West went to a filing cabinet in the corner of the room, pulled out a large folder marked, Reformatory, and, returning to his seat, ran hurriedly through the Post’s editorials on this subject during the past twelvemonth. Over some of the phrases he ground his teeth. They floated irritatingly in his head as he once more leaned back in his chair and frowned at the opposite wall.
Gradually there took form in his mind a line of reasoning which would appear to grow with some degree of naturalness out of what had gone before, harmonizing the basic continuity of the Post’s attitude, and minimizing the change in present angle or point of view. His fertile mind played about it, strengthening it, building it up, polishing and perfecting; and in time he began to write, at first slowly, but soon with fluent ease.
In which Queed forces the Old Professor’s Hand, and the Old Professor takes to his Bed.
Raincoat buttoned to his throat, Queed set his face against the steady downpour. It was a mild, windless night near the end of February, foreshadowing the early spring already nearly due. He had no umbrella, or wish for one: the cool rain in his face was a refreshment and a vivifier.
So the worst had come to the worst, and he had been living for nearly a year on Sharlee Weyland’s money, stolen from her by her father’s false friend. Wormwood and gall were the fruits that altruism had borne him. Two casual questions had brought out the shameful truth, and these questions could have been asked as easily a year ago as now.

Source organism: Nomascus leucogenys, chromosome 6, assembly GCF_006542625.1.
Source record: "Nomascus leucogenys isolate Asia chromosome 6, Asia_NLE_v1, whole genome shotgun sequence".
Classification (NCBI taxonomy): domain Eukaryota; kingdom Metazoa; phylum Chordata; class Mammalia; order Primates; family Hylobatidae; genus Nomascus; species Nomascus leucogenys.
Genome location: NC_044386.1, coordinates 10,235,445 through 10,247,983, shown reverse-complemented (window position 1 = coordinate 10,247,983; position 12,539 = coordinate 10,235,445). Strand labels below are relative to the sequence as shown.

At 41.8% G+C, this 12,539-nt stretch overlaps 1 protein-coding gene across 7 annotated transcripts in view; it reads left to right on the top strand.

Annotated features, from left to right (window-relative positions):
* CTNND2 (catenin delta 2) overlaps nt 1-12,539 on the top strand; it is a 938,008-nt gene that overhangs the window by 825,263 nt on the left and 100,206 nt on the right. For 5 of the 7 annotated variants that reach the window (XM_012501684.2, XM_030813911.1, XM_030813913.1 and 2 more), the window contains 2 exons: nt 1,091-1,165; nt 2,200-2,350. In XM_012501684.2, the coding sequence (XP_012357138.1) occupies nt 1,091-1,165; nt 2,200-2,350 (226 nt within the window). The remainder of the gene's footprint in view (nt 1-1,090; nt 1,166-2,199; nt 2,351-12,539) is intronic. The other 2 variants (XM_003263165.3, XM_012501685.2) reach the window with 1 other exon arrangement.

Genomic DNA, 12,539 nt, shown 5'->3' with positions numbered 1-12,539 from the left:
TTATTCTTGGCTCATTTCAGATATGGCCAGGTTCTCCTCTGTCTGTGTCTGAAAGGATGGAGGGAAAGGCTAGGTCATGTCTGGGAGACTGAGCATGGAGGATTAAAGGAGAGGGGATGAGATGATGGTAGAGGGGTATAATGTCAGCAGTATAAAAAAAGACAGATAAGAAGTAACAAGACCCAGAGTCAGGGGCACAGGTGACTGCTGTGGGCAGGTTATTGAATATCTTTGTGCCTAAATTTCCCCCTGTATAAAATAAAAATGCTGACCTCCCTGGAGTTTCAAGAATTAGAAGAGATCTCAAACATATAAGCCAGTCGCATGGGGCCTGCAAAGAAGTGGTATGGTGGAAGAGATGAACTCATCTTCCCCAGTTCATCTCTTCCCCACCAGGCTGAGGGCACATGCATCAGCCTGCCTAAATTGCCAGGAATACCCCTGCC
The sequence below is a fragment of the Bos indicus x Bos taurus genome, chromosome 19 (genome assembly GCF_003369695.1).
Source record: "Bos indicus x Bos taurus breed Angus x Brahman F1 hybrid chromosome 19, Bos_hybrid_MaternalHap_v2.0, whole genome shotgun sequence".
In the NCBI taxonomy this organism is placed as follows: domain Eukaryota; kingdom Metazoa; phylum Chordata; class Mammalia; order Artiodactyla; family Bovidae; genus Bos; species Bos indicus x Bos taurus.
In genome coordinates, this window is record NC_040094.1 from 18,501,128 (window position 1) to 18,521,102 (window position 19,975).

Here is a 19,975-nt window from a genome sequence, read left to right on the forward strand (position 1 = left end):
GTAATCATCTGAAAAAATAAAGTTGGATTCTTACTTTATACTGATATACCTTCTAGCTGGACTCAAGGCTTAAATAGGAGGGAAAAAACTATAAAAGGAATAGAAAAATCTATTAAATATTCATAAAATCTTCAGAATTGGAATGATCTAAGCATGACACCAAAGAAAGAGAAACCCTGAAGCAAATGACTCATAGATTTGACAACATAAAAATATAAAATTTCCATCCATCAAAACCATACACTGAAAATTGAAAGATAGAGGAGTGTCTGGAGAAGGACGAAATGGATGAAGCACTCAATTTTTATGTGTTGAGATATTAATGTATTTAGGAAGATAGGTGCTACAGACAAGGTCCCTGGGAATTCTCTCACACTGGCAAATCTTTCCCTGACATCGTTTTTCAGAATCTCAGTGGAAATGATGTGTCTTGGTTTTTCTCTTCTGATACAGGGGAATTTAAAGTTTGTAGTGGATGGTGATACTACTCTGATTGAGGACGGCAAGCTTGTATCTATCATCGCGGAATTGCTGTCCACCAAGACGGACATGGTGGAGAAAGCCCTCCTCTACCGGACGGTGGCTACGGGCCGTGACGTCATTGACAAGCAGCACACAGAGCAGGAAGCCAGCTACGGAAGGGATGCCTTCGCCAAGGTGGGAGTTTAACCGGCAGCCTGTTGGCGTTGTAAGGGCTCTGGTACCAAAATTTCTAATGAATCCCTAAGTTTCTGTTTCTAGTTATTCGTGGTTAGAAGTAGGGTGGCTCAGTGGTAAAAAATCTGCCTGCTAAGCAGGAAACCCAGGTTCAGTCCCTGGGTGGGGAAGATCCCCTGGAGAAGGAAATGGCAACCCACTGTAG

Bitterly did the young man reproach himself now, for his criminal carelessness in regard to the sources of Surface’s luxurious income. For the better part of a year he had known the old man for an ex-convict whose embezzlings had run high into six figures. Yet he had gone on fatuously swallowing the story that the money of which the old rogue was so free represented nothing but the savings of a thrifty schoolteacher. A dozen things came back to him now to give the lie to that tale. He thought of the costly books that Surface was constantly buying; the expensive repairs he had made in his rented house; the wine that stood on the dinner-table every night; the casual statement from the old man that he meant to retire from the school at the end of the present session. Was there ever a teacher who could live like this after a dozen years’ roving work? And the probability was that Surface had never worked at all until, returning to his own city, he had needed a position as a cover and a blind.
Mathematical computations danced through the young man’s brain. He figured that their present scale of living must run anywhere from $3500 to $5000 a year. Surface’s income from the school was known to be $900 a year. His income from his lodger was $390 a year. This difference between, say $4000 and $1290, was $2710 a year, or 4 per cent on some $70,000. And this tidy sum was being filched from the purse of Charlotte Lee Weyland, who worked for her living at an honorarium of $75 a month.